Capillaria infection is a parasite illness that affects people and is characterized by two different capillarid types, Capillaria and Capillaria hepatica philippinensis.

Capillaria hepatica is commonly discovered in the livers of animals, including prairie dogs, monkeys, and tiny rodents, where it may induce cirrhosis. Whenever bigger predators consume these animals, capillary eggs are consumed and transported via the carnivore’s feces. When unintentionally swallowed by a person, the eggs move to the liver and grow into adult worms.

Capillaria philippinensis, on the other hand, is frequently detected in freshwater fish tissues. Larvae move to the gut and grow into adult worms if people consume contaminated, uncooked, or undercooked fish. Fish might get sick whenever contaminated human feces enter freshwater, and the cycle repeats.


The two types of capillaria infection are:

  • Capillaria hepatica. May be transmitted by infected species’ feces and cause hepatitis.
  • Capillaria philippinensis. Causes diarrhea and emaciation after swallowing tiny infected fishes.


There are generally no indications or symptoms whenever someone is infected with one Capillaria hepatica worm. Capillaria hepatica clinical signs comprise hypereosinophilia, fever, anemia, hepatitis, and potential mortality due to many female worms that continuously produce eggs.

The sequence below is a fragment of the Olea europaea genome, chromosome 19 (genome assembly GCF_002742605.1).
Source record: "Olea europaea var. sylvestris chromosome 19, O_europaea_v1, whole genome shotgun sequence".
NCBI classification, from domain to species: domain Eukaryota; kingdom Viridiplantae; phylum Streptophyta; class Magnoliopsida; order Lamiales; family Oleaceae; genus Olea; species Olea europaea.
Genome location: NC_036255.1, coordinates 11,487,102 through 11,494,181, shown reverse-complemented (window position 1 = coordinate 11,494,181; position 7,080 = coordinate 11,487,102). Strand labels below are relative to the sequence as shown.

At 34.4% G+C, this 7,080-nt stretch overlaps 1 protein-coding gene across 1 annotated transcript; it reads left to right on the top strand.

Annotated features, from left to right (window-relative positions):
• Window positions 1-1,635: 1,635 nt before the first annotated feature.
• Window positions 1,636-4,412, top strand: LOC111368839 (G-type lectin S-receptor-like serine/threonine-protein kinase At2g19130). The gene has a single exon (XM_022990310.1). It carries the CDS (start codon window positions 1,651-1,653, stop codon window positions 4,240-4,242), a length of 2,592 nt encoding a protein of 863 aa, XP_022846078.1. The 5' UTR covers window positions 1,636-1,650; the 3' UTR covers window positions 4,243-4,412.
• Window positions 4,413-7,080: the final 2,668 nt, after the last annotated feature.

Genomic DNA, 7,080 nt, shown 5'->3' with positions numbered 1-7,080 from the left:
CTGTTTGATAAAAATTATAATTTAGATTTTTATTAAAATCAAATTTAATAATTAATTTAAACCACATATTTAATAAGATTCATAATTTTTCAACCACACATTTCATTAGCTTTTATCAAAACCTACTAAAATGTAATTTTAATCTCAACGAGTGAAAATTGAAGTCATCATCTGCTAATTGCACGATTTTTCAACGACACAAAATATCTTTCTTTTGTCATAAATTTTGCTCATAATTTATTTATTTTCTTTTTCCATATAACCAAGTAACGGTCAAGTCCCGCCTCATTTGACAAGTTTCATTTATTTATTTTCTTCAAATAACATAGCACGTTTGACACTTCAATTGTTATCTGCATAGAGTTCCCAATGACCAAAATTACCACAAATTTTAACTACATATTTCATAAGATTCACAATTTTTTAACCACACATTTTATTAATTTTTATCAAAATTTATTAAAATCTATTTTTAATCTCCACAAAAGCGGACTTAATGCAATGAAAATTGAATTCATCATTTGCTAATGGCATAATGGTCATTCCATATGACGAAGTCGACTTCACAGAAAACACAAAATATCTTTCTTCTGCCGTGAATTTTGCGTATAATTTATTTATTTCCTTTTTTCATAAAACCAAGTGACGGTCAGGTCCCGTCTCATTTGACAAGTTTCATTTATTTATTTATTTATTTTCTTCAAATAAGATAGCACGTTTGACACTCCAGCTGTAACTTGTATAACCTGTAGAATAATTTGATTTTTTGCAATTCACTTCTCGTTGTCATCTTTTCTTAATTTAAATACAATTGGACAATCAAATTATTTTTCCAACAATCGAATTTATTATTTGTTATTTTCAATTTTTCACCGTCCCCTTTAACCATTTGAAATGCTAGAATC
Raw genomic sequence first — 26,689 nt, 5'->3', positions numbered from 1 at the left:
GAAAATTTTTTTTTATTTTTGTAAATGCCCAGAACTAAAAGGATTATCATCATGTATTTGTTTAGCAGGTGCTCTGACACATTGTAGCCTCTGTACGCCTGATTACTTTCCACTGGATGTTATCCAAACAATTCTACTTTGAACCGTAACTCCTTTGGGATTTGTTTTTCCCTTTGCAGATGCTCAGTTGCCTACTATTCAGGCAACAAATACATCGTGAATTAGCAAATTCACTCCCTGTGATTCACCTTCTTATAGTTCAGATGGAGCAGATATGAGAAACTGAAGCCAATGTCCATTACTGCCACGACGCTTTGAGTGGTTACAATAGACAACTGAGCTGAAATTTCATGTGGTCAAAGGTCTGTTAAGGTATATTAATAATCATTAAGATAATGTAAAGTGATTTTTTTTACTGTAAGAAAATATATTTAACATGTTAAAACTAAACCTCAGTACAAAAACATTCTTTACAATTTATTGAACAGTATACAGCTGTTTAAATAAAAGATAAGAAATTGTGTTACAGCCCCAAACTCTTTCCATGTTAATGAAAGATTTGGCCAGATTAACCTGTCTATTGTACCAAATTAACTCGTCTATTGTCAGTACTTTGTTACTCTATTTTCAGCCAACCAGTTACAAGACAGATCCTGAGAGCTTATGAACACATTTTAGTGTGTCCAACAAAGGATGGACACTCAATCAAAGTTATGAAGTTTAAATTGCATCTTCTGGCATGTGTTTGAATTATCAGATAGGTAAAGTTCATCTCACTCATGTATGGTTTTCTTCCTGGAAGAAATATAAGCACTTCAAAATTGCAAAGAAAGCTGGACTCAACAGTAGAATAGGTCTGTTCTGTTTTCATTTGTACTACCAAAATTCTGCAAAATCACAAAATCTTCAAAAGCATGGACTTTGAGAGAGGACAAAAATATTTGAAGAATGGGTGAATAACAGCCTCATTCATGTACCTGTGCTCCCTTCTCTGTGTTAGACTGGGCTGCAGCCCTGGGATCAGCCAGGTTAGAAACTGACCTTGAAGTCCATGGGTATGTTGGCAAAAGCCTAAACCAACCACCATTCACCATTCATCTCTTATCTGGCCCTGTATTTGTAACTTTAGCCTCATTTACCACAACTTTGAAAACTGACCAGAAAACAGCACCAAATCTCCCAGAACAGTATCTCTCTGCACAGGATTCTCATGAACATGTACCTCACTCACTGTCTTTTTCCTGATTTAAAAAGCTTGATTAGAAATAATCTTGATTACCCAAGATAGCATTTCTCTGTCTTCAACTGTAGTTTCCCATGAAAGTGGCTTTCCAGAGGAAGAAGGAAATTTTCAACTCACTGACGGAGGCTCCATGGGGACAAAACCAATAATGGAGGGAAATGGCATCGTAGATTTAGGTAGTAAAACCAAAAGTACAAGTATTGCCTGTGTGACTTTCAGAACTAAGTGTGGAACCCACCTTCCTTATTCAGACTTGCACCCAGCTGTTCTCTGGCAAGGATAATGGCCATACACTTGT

Meanwhile, the symptoms and signs of Capillaria philippinensis infection in humans comprise nonspecific stomach discomfort and diarrhea. Weight loss, vomiting, nausea, and even mortality might occur later.


The two forms of capillaria infection are identified as follows:

  • Capillaria hepatica may be detected with a needle biopsy, liver biopsy, or autopsy following death. The detection of capillaria hepatica in stool specimens could not be utilized to identify infection.
  • Cappilaria philippinensis is identified by collecting a sample of small intestinal tissue or analyzing fecal samples.


There are medication and therapy alternatives that can treat both types of capillaria infection. However, capillariasis may be fatal if not treated.

  • Albendazole and thiabendazole are two drugs employed to cure Capillaria hepatica. Capillaria hepatica, however, is an uncommon infection with minimal clinical experience. Steroids are utilized to decrease liver swelling.
  • Mebendazole, which should be taken 200 mg twice a day for 20 days, and albendazole, administered 400 mg once a day for ten days, are two drugs that could be employed to cure Capillaria philippinensis.

Proper cleanliness and feces removal are essential for preventing both kinds of capillaria  infection.

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